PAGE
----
What can a kid do [to fix environmental problems]? When you’re a kid, you sometimes feel powerless in a world run by grownups. You can’t even stay up past your bedtime. You can’t get your allowance raised.
But kids CAN change the world. It was kids who–to a large extent–put an end to the Vietnam war. It was college kids who invented the personal computer, started Microsoft and Google. It is mainly teenagers who fight our wars, create our music, and determine what kinds of TV shows and movies get made.
Politicians listen to voters. Business leaders listen to customers. Teachers learn from students. And parents can learn from their children.
Kids often teach their parents how to use computers, cell phones, DVD players, and other technologies so many adults find baffling. Parents need to be taught about the looming environmental crisis the same way. And kids are the ones who need to teach them.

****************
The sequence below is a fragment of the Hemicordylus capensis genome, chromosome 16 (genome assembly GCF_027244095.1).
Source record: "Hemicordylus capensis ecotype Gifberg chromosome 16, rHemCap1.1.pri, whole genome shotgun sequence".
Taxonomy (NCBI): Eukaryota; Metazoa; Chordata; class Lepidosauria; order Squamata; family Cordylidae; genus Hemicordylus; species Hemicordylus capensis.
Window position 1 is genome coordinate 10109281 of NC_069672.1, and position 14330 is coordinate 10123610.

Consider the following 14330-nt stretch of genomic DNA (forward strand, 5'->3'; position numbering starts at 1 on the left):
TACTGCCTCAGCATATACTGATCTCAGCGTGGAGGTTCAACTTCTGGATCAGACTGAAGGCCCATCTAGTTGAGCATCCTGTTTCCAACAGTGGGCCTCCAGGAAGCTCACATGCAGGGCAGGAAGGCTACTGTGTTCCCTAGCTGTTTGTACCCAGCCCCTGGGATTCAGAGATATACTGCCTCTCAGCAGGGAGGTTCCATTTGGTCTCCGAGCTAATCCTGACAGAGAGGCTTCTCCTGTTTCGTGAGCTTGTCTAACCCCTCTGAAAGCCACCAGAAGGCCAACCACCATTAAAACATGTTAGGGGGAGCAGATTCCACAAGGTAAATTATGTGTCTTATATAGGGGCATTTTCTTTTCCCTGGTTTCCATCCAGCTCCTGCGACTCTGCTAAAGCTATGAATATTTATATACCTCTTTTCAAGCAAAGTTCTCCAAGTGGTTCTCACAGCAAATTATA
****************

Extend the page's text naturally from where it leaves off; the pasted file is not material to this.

Kids need to convince grownups that conserving gasoline and switching to other sources of energy should be a national priority. We need Congress to pass laws requiring carmakers to build more fuel efficient cars. We need laws that reward cities and companies that switch to renewable sources of energy. We need laws that punish companies and governments that cut down rainforests, pollute air and water, drive animals and plants to extinction, and threaten the very existence of the human race.
NO WAY! IT’S IMPOSSIBLE!
Oh yeah? When I was five, President Kennedy said America should send a human being to the moon within ten years. It sounded like science fiction at the time. Man hadn’t even been into space yet. But Kennedy’s words captured our imaginations. A massive national effort was undertaken, and when I was fourteen, Neil Armstrong put his foot on the moon and said, “That’s one small step for a man, one giant leap for mankind.”
Now we need to undertake ANOTHER massive national effort. America needs to switch from burning oil to using renewable sources of energy. That would be an even bigger leap for mankind than putting a foot on the moon. And it can be done.
Tomorrow, read Part 4: How Can We Fix It?
Dan Gutman is the author of nearly 100 popular books for kids. He also edited Recycle This Book: 100 Top Children’s Authors Tell You How to Go Green. Learn more at www.dangutman.com.